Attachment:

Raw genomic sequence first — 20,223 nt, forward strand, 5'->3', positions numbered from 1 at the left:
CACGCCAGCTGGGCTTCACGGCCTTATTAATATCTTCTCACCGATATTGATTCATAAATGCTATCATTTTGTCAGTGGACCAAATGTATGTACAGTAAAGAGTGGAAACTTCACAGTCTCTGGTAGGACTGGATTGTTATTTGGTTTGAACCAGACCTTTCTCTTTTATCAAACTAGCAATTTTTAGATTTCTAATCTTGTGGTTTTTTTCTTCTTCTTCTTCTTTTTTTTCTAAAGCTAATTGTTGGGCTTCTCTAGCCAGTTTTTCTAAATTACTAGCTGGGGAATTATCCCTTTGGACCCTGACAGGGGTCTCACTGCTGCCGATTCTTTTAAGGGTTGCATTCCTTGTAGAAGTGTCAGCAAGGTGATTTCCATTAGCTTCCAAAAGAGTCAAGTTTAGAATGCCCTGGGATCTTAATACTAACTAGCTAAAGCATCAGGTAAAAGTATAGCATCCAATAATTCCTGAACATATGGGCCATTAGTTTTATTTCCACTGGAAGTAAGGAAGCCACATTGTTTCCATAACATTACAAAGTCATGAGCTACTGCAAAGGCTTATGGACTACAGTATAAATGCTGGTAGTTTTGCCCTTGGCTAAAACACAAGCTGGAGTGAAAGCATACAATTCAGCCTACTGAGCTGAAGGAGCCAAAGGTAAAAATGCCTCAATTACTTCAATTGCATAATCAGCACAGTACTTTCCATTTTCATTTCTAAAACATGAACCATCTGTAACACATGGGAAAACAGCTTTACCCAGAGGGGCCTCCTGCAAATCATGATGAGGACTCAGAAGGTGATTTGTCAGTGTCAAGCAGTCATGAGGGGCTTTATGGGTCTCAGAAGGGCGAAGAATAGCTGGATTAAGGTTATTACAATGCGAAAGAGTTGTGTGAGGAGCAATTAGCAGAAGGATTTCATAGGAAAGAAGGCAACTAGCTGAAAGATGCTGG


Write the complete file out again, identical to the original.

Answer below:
Raw genomic sequence first — 20,223 nt, forward strand, 5'->3', positions numbered from 1 at the left:
CACGCCAGCTGGGCTTCACGGCCTTATTAATATCTTCTCACCGATATTGATTCATAAATGCTATCATTTTGTCAGTGGACCAAATGTATGTACAGTAAAGAGTGGAAACTTCACAGTCTCTGGTAGGACTGGATTGTTATTTGGTTTGAACCAGACCTTTCTCTTTTATCAAACTAGCAATTTTTAGATTTCTAATCTTGTGGTTTTTTTCTTCTTCTTCTTCTTTTTTTTCTAAAGCTAATTGTTGGGCTTCTCTAGCCAGTTTTTCTAAATTACTAGCTGGGGAATTATCCCTTTGGACCCTGACAGGGGTCTCACTGCTGCCGATTCTTTTAAGGGTTGCATTCCTTGTAGAAGTGTCAGCAAGGTGATTTCCATTAGCTTCCAAAAGAGTCAAGTTTAGAATGCCCTGGGATCTTAATACTAACTAGCTAAAGCATCAGGTAAAAGTATAGCATCCAATAATTCCTGAACATATGGGCCATTAGTTTTATTTCCACTGGAAGTAAGGAAGCCACATTGTTTCCATAACATTACAAAGTCATGAGCTACTGCAAAGGCTTATGGACTACAGTATAAATGCTGGTAGTTTTGCCCTTGGCTAAAACACAAGCTGGAGTGAAAGCATACAATTCAGCCTACTGAGCTGAAGGAGCCAAAGGTAAAAATGCCTCAATTACTTCAATTGCATAATCAGCACAGTACTTTCCATTTTCATTTCTAAAACATGAACCATCTGTAACACATGGGAAAACAGCTTTACCCAGAGGGGCCTCCTGCAAATCATGATGAGGACTCAGAAGGTGATTTGTCAGTGTCAAGCAGTCATGAGGGGCTTTATGGGTCTCAGAAGGGCGAAGAATAGCTGGATTAAGGTTATTACAATGCGAAAGAGTTGTGTGAGGAGCAATTAGCAGAAGGATTTCATAGGAAAGAAGGCAACTAGCTGAAAGATGCTGG